Hence the connection between rabbits, eggs and the Lord Jesus, which has puzzled a number of people through the centuries. The answer to the puzzle is disarmingly simple. They were both symbols of Eoster, goddess of rebirth and hence of spring.
"T'was at the Vernal equinox we all joined hand in hand
And we formed a great big circle and we chanted and we sang.
As there's nothing going on just now and no one has a clue
Of what it is we celebrate, but that's what pagans do."
The name of Easter in fact derives from the Teutonic and pan-European lunar goddess Eoster, or Ostara, worshipped throughout pre-Christian Europe as a goddess of the rising light, conception and rebirth.
According to myth, Eostre was a playful goddess whose reign over the earth began in the spring when the Sun King journeyed across the sky in his chariot, (in some religions this is drawn by a black horse and white horse) bringing the end of winter. Ostara came down to earth then, appearing as a beautiful maiden with a basket of bright colorful eggs.
Ostara's magical companion was a rabbit who accompanied her as she brought new life to dying plants and flowers by hiding the eggs in the fields.
Both the rabbit and the egg were associated with this goddess of rebirth, for obvious reasons. The rabbit or hare breeds, well, like a rabbit, and from the egg hatches the new life. Both represent the kind of cyclic immortality one finds in nature, where the life of the past year gives birth to the life of the next.
Another Christian observation with pagan roots in this period is the Lady of the Annunciation, on the 25 March, which marks the "verbal" conception of Christ by Mary and the Holy Ghost. Is it coincidence that both the conception and the resurrection of Christ are celebrated in the spring, when the pagan world celebrated birth and resurrection? I think not.
Meanwhile the goddess Eoster lives on as a manifestation of the 'Goddess' of modern pagans and followers of Wicca throughout the world. In the pagan mythology this festival marks the Goddess' conception of the sacred child she began to prepare for on Imbolc and which will be born at the Yule solstice. The festival, though celebrated differently by different groups of pagans, is generally characterised by joyful appreciation of the rebirth of life and anticipation of the coming summer.
The custom of eating hot cross buns is also said to have Pagan origins. The Saxons ate buns that were marked with a cross in honour of Eostre. The ancient Greeks also consumed these types of buns in their celebrations of Artemis, Goddess of the hunt (known as Diana to the Romans). And the Egyptians ate a similar cake in their worship of the Goddess Isis. We eat ours thinking of the circular cross as the symbol of Earth.
This is the time of a major climatic shift which can be quite hard on our bodies as it is, so it is a good time to give a boost to your immune system with natural remedies and cleansing foods.
It was traditional to drink dandelion and burdock cordials at this time as these herbs help to cleanse the blood and are a good tonic for the body after its winter hardships.
As the Vernal Equinox heralds the arrival of spring, it is a time of renewal in both nature and the home, so time for some spring-cleaning! Get your vacuums out!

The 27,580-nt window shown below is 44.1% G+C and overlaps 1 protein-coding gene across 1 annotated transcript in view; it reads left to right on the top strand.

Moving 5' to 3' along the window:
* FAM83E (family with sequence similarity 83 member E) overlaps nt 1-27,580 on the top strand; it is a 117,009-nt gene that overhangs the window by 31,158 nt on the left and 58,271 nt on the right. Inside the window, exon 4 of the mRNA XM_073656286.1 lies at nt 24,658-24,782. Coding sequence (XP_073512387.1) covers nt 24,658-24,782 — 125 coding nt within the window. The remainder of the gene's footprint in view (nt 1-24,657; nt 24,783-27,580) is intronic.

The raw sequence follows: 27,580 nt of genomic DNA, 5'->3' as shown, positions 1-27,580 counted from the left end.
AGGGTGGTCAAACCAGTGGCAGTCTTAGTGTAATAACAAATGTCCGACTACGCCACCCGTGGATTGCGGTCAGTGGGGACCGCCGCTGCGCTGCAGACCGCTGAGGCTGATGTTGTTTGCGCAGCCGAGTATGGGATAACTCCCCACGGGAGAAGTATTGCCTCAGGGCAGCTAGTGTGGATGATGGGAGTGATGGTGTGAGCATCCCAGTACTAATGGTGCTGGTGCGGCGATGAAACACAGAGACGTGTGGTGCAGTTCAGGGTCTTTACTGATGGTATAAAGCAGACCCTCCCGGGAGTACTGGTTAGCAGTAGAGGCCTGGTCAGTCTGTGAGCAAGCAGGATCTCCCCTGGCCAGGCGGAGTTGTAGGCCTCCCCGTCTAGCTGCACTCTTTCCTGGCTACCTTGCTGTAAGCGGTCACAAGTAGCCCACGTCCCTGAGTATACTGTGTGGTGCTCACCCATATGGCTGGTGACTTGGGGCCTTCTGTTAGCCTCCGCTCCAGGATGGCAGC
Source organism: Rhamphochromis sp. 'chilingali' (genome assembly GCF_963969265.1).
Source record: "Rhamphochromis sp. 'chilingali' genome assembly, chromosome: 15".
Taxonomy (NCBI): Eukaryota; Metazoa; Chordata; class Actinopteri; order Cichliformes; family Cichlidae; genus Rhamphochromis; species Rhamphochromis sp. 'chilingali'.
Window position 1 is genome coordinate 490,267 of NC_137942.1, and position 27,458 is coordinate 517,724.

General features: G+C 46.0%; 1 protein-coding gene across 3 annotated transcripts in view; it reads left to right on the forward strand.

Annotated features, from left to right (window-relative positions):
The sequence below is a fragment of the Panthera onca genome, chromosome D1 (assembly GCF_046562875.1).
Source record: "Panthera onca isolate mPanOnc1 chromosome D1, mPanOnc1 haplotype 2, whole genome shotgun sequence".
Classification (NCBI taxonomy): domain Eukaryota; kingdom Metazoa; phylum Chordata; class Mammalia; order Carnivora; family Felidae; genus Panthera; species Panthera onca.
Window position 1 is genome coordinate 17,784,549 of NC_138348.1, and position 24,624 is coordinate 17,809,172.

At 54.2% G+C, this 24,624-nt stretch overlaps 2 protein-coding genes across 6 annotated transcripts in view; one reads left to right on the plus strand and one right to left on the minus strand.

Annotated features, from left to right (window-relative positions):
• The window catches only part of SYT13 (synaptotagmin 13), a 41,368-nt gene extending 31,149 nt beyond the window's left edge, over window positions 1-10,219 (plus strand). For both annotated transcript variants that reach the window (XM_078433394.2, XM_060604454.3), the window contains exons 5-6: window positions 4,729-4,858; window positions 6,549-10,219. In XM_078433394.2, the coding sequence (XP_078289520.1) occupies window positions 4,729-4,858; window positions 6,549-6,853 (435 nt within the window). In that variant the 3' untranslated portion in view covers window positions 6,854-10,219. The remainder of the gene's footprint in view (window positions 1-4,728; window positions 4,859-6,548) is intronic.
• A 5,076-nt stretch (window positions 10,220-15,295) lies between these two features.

This is more than just a physical activity, it also helps to remove any old or negative energies accumulated over the dark, heavy winter months preparing the way for the positive growing energy of spring and summer.
As with all the other key festivals of the year, there are both Pagan and Christian associations with the Spring Equinox.
So, as nature starts to sprout the seeds that have been gestating in her belly throughout the winter, maybe you can start to think about what you want to 'sprout' in your life now and start to take action.
new age link
Tonight: Tuesday 20th March, 2007, at 7.30pm
Spring Equinox Festival
Glastonbury Goddess Temple
The figure of a prone woman, as green as the hills, slumbers on the flat land surrounding Glastonbury. Her hip and thighs double as Tor Hill with its famous tower. Her shoulder is Wearyall Hill where Jesus’ uncle Joseph of Aramathea is said to have stuck his staff in the ground, creating the first holy thorn tree. Her belly and breasts rest on the fields.
It is the view from the artist Dorrie-Joy’s garden; the idea for it came as she was cycling really fast back towards her home. "The landscape looked just like that. It is a union between earth and sky".
This Glastonbury Tor Goddess represents peace, rest and balance, within and without. She sleeps beneath the love of the sun and the moon as they meet with equal strength of night and day.’ It is a powerful picture for the Spring Equinox (19th March), both the woman and the land she rises out of being abundant in fertility and readiness to flower.
I used to remember something about two people fighting on a bridge of wood over water with staves one in white and one in black and the white one would win - but i think now perhaps it was green not white - i forget it's been a few years. There's also stuff about Taleisin, slamon, violets, astral projection ,re-incarnation and stuff like that. I've got in my head a great picture of a Celtic chariot and a woman sowing seeds from it - from a Tarot set by Courtney Davies